Let us consider the great end signified by this unspeakable gift of Christ. That He was to be given for a covenant of the people, to establish (or, “ raise up") the earth, or renew the face of the world, -to “cause to inherit the desolate heritages," or, replenish the desolate churches with his Spirit,--to liberate those who are in the prisonhouse of sin; and to cause them to be fed in the high and varied pastures of redeeming grace.
Ver. 10. They shall not hunger nor thirst; neither shall the heat nor sun smite them: for he that hath mercy on them shall lead them, even by the springs of water shall he guide them.
These blessed promises are parallel with those of Rev. vii. 16, 17; and afford an introductory view of the spiritual Millennial kingdom of the Redeemer and his saints, or, the New Jerusalem. These will be exceedingly precious to the children of God at that period as revealing the exalted pleasures which so speedily await them.
Ver. 11, 12. And I will make all my mountains a way, and my highways shall be exalted. Behold, these shall come from far : and, lo, these from the north and from the west ; and these from the land of Sinim.
All the churches of God shall then be a way of salvation; and the highways, or ordinary paths to happiness, shall be exalted, or, be those of security and peace. All nations shall, ere long, worship in the holy mount, or, true church of God. By those who “shall come from far,” may probably be understood those who shall arrive from the American continent, the Indian Archipelago, and other distant parts of the world. The north and west signify, we conceive, the northern and western parts of Europe and Asia. And the land of Sinim is supposed to signify China.
Isaiah Lil. 10. The LORD hath made bare his holy arm in the eyes of all the nations; and all the ends of the earth shall see the salvation of our God. See Rom. ix. 25, 26.
Isaiah xlv. 22-25. Look unto me, and be ye saved, all the ends of the earth : for I am God, and there is none else. I have sworn by myself, the word is gone out of my mouth in righteousness, and shall not return, That unto me every knee shall bow, every tongue shall swear. Surely, shall one say, in the LORD have I righteousness and strength ; even to him shall men come; and all that are incensed against him shall be ashamed. In the LORD shall all the seed of Israel be justified, and shall glory.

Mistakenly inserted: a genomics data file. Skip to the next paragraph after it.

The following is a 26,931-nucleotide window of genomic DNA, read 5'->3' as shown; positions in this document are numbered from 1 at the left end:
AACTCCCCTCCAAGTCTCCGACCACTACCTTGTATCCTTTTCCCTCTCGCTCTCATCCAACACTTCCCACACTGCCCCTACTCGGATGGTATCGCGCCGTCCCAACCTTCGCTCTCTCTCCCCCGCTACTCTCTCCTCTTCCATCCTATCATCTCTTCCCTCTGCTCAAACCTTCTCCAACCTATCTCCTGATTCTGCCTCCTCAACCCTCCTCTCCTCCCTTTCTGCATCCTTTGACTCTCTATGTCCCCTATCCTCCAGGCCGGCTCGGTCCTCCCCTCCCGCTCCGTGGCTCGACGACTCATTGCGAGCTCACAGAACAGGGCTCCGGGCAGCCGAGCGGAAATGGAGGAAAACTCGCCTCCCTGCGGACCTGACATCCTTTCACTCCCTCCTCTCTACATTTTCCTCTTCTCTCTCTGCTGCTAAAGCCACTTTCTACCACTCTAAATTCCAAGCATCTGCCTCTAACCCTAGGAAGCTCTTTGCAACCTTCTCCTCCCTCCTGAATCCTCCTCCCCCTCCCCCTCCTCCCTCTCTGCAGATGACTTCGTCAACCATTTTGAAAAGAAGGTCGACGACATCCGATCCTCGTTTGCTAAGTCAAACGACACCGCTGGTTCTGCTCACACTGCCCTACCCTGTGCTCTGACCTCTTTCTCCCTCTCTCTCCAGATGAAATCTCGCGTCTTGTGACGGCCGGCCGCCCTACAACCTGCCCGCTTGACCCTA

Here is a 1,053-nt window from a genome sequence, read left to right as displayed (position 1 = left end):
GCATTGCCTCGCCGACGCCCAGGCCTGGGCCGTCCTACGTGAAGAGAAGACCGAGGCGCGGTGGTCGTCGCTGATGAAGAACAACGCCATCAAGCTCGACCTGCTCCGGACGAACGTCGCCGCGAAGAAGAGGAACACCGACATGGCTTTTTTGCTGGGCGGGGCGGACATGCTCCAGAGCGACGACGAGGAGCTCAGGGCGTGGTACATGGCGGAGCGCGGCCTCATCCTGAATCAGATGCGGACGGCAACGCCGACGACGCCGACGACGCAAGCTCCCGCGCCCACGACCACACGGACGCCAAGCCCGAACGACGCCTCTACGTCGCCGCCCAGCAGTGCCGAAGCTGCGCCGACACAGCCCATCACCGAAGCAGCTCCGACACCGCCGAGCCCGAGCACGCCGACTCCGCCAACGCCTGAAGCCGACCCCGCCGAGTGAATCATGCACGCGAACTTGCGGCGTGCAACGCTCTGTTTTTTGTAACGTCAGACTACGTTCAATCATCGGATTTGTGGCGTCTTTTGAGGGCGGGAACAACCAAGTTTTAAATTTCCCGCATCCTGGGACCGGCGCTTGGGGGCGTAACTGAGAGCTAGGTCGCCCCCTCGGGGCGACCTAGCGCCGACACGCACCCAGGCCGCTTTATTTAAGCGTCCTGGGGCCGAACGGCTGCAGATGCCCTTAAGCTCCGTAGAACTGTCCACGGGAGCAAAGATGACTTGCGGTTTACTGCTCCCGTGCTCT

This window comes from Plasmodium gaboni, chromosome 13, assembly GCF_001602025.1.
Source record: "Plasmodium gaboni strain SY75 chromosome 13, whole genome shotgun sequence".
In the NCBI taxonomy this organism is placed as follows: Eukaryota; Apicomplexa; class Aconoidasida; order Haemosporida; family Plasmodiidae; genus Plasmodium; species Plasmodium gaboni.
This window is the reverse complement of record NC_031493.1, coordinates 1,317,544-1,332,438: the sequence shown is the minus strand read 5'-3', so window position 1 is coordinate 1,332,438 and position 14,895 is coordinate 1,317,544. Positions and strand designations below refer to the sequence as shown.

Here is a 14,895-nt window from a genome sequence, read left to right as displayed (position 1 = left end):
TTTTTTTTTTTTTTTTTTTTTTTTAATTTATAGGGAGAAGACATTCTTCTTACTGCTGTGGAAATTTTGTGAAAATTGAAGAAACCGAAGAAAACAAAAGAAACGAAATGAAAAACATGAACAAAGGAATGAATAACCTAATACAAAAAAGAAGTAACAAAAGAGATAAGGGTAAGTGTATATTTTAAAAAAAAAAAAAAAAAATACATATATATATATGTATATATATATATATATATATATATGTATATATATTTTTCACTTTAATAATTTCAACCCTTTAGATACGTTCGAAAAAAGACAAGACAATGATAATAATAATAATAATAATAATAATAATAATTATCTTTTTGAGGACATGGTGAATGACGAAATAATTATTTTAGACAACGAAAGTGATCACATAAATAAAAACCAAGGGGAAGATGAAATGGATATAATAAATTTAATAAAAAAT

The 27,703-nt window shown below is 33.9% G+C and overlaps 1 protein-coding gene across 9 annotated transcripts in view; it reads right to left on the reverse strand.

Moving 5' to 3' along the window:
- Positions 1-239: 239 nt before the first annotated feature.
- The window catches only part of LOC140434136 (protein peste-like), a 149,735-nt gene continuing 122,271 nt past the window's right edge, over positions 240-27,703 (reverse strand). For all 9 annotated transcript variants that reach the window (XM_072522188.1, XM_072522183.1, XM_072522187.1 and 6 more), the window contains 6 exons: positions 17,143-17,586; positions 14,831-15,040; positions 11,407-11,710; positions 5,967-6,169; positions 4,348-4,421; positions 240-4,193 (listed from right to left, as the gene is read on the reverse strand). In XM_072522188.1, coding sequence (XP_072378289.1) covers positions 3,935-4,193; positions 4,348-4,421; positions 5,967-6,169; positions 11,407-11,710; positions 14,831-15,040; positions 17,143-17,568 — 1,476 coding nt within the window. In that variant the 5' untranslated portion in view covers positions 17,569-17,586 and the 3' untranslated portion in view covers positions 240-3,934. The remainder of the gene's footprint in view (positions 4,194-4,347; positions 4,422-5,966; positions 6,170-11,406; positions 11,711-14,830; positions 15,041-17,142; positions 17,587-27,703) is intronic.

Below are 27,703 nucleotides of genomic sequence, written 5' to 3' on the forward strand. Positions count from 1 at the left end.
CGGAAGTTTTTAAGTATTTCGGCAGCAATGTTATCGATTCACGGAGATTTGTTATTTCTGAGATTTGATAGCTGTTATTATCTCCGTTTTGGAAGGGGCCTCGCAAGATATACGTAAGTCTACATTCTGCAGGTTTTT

There are still more express assurances of the conversion of the Gentiles, as,
Zechariah vill. 20—23. Thus saith the Lord of hosts ; It shall yet come to pass, that there shall come people, and the inhabitants of many cities : and the inhabitants of one city shall go to another, saying, Let us go speedily, (or, continually, Hos. VI. 3,) to pray before the LORD, and to seek the Lord of hosts : I will go also. Yea, many people and strong nations shall come to seek the LORD of hosts in Jerusalem, and to pray before the LORD. Thus saith the LORD of hosts ; In those days it shall come to pass, that ten men shall take hold out of all languages of the nations, even shall take hold of the skirt of him that is a Jew, saying, We will go with you: for we have heard that God is
Isaiah iv. 1.
And in that day seven women shall take hold of one man, saying, We will eat our own bread, and wear our own apparel : only let us be called by thy name, to take away our reproach.
What a powerful idea does this convey of the mental exaltation of the pious Jew! His soul is now irradiated with the beams of divine truth. High estimation is affixed to the national character by all those nations who have heard of the gracious gifts by which the Israelites are actuated; and of the blessings which they have now begun to communicate throughout the world; announcing the everlasting Gospel, and walking in its light. How important and precious is example! How prevailing, a pure, zealous, and disinterested conduct! Its influence is continually extended. The number “ ten" used on this occasion, may be understood indefinitely, as Gen. xxxi. 7, 41, &c.
At the conclusion of the 3rd chapter of Isaiah, it is said,
Thy men shall fall by the sword, and thy mighty in the war.” This affords us a very impressive description of the destitute and pitiable condition of many of the widows and daughters of the Gentiles, as the result of war; many of whom would thus appear to be left wholly unprovided for. But from the formerly despised and persecuted wanderer, the Jew, they are now anxious to derive protection, and